Friday, Dec. 06, 2013 1:38PM EST
Every day ROB Insight delivers exclusive analysis on breaking business news and market-moving events. Streetwise offers news and analysis on Bay Street and the world of finance. Insight the Market delivers up-to-the-minute insights on developing market news.
Here are our editors’ picks of some of the best reads available to Globe Unlimited subscribers this week.More »
Thursday, Dec. 05, 2013 5:00AM EST
Eddie Lampert’s hands-on management of Sears Holding Corp. has not inspired much hope of a turnaround at the embattled retail giant, despite capturing so much of the billionaire investor’s time and capital. Now, some of his long-time hedge fund clients appear to have reached the same conclusion and are heading for the exits.More »
Wednesday, Dec. 04, 2013 6:54PM EST
Mario Draghi faces a familiar conundrum at Thursday’s European Central Bank rate meeting. Last month he stunned the world by actually taking decisive action. Rather than jawboning markets and awaiting more data, the ECB cut interest rates. It was a bold move for a conservative institution; the ECB is often heavily influenced by Germany, and not least in terms of the country’s inflation-phobia.More »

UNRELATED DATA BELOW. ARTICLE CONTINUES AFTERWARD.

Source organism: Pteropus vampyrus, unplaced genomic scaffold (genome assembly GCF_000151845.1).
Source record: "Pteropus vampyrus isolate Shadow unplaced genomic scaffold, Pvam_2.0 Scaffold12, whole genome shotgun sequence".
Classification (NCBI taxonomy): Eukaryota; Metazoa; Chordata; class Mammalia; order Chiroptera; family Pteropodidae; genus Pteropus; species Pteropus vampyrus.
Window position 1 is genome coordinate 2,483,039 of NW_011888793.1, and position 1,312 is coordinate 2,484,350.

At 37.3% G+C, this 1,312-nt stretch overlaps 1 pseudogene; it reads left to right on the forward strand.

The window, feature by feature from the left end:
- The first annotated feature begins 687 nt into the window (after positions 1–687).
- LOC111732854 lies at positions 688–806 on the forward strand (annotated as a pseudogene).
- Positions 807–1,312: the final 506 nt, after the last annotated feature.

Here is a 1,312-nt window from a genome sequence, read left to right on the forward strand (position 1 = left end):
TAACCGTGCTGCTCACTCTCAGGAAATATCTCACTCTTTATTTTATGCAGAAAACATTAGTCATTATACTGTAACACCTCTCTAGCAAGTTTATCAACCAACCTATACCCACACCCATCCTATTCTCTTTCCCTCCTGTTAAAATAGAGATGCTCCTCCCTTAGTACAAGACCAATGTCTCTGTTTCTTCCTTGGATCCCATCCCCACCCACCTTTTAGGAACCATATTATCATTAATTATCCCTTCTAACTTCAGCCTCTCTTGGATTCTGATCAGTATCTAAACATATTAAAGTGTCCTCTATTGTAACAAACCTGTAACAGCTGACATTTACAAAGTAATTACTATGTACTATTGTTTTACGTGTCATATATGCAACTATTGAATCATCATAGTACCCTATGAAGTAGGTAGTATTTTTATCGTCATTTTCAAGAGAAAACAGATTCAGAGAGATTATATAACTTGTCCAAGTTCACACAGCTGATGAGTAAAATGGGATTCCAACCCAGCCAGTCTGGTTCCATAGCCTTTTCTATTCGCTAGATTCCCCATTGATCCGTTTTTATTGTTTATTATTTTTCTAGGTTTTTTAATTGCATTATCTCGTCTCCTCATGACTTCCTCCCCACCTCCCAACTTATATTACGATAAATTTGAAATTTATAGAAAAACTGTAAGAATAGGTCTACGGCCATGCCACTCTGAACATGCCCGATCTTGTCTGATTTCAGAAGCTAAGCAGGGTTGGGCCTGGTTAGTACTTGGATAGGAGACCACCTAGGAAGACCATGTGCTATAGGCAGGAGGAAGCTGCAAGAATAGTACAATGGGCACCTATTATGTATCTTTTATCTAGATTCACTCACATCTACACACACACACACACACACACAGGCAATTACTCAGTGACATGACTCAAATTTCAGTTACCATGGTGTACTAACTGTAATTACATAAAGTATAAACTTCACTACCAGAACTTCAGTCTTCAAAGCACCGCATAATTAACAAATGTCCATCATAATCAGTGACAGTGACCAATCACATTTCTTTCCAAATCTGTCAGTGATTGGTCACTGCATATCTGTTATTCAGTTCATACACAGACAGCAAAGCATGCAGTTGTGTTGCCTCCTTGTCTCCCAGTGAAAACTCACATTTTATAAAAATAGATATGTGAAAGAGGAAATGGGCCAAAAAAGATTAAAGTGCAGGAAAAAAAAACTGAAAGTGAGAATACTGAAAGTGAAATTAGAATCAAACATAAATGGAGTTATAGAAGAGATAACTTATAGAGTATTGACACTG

Wednesday, Dec. 04, 2013 3:42PM EST
Both Bank of Montreal and Potash Corp. announced layoffs on Wednesday, cutting more than 2,000 jobs from the Canadian work force. By now, it’s clear that wide swaths of employees are at risk from the combined forces of technology and globalization.
The global economy is exhibiting a tectonic shift from scarcity to the economics of abundance. Industry can produce whatever’s needed efficiently – companies are just having trouble making money from it.More »
Wednesday, Dec. 04, 2013 12:46PM EST